Date of Award

Spring 3-23-2016

Degree Type

Dissertation

Degree Name

PhD Health Sciences

Department

Health and Medical Sciences

Advisor

Lee Cabell, Ed.D

Committee Member

Genevieve Zipp, Ed.D

Committee Member

Fortunato Battaglia, Ph.D

Keywords

Core Stabilization, Electromyography, Injury Prevention, Postural Control, Time to Stability, Soccer

Abstract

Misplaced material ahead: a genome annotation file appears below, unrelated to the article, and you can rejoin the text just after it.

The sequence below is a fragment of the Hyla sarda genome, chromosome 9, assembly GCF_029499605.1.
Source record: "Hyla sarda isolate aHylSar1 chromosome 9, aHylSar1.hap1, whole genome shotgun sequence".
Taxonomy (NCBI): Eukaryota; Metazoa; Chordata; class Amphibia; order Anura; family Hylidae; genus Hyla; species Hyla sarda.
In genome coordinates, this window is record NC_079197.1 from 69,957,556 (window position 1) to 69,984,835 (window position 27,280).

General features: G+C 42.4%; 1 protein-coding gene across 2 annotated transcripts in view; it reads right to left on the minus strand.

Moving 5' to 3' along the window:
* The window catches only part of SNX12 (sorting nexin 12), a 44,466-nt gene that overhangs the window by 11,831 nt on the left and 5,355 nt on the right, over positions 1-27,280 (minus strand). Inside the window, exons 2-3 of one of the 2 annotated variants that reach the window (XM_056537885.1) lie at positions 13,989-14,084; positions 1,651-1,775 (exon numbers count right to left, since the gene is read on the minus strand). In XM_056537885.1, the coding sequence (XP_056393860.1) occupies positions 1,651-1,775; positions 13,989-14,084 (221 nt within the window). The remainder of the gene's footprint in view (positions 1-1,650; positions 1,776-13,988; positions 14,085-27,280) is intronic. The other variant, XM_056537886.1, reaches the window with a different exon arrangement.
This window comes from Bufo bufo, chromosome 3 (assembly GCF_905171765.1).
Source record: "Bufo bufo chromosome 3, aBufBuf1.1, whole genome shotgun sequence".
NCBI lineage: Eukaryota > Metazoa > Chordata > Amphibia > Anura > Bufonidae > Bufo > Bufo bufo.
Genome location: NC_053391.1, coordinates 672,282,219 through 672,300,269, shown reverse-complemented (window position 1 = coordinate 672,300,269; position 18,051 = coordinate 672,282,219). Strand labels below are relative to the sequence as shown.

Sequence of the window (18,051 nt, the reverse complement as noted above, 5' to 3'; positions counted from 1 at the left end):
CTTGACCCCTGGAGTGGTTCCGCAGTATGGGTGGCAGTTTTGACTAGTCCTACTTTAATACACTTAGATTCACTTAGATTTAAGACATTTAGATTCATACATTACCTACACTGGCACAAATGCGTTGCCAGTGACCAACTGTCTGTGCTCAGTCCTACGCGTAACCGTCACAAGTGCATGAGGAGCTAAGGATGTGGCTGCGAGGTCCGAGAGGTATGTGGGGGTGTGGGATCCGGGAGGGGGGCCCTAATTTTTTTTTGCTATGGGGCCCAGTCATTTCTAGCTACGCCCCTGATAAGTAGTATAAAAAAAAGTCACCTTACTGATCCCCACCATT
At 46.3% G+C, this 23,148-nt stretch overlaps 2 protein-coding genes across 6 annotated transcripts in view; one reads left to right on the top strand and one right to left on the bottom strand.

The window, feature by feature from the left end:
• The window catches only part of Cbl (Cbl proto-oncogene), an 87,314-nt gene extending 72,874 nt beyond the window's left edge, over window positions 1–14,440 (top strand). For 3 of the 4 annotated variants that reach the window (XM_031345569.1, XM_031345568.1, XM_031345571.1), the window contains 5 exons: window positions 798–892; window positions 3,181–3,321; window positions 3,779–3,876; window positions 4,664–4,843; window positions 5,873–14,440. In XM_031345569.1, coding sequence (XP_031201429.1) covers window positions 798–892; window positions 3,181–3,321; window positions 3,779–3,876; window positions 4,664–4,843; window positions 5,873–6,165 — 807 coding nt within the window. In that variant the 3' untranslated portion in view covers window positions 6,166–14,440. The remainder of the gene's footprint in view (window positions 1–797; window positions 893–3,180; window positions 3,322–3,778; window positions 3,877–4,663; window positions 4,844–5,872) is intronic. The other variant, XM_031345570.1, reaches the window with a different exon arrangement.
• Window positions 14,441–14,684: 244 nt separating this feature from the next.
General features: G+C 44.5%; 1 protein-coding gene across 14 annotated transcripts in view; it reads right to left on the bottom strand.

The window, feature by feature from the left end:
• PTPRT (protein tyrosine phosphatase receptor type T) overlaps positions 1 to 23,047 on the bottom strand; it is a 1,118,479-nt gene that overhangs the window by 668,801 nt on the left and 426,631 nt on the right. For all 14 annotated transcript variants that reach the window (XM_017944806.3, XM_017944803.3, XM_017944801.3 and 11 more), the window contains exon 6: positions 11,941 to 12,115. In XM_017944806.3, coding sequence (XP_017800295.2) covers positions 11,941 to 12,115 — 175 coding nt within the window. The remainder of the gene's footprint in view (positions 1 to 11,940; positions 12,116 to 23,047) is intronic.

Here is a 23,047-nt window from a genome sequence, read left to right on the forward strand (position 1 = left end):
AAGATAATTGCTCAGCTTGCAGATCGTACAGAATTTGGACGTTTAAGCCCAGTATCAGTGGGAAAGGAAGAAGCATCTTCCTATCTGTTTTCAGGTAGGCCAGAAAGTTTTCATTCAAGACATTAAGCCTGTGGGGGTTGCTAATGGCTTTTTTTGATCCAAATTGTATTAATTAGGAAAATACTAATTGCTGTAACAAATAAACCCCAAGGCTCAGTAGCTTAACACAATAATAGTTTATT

BACKGROUND: About 1/3 of injuries are non-contact in nature and half of these involve the LE’s. There are numerous anatomical and physiological mechanisms and systems involved in stabilizing the trunk for movement of the lower extremities. The ability of the trunk to maintain the position and motion of the trunk over the pelvis and LE’s is predominantly accomplished via quick postural responses to internal and external forces. These pre-programed postural responses are integrated within the neuromuscular system. It is theorized that poor core stability is a result of a failure in the neuromuscular system to support the trunk and pelvis over the lower extremities. Poor core stability has also been linked with an increased risk of lower extremity injuries. Poor core stability has also been linked to poor athletic performance via similar mechanisms. Current practice is to train the core in combination with the lower extremities. Improvements in athletic performance has been demonstrated. However, it is difficult to ascertain whether the improvements are due to changes in the trunk, the lower extremities or some combination thereof. Few studies have examined biomechanical measures of postural control following an integrated core stabilization training let alone an isolated approach to core stabilization. OBJECTIVE: To examine the reliability of the measurements and the effects of an 8-week isolated core stability program on trunk muscle activation, static and dynamic postural stability and kicking velocity in soccer athletes. DESIGN: Twenty division II and III soccer athletes (n=10 male, n=10 female) participated in a quasi-experimental randomized pre-post training study (n=10 control, n=10 experimental). The main outcomes were derivative of CoP and trunk muscle surface EMG normalized to %MVC for static postural control tasks TTS as a measure dynamic postural control and kicking velocity. STATISTICS: Reliability of the measures were assessed using ICC (2,K), MDC (95%CI) and SEM’s. Between and within group differences pre and post training were assessed using repeated measures MANOVA for static postural stability (CoP and EMG) and repeated measure ANOVA for dynamic recovery of balance and kicking velocity (p< .05). RESULTS: Good to excellent ICC’s with relatively small MDC and SEM’s. Further, there was a reduction in CoP deviation and trunk muscle activation during postural control tasks, quicker TTS and increased kicking velocity following training as compared to controls. CONCLUSION: Static and dynamic postural control and kicking velocity improved in division II and III soccer athletes following an 8-week isolated core stabilization training. These results begin to elucidate to role of the core and the effects of core stabilization training on standing postural control and performance in athletes. These results have direct implications on clinical intervention for soccer athletes.

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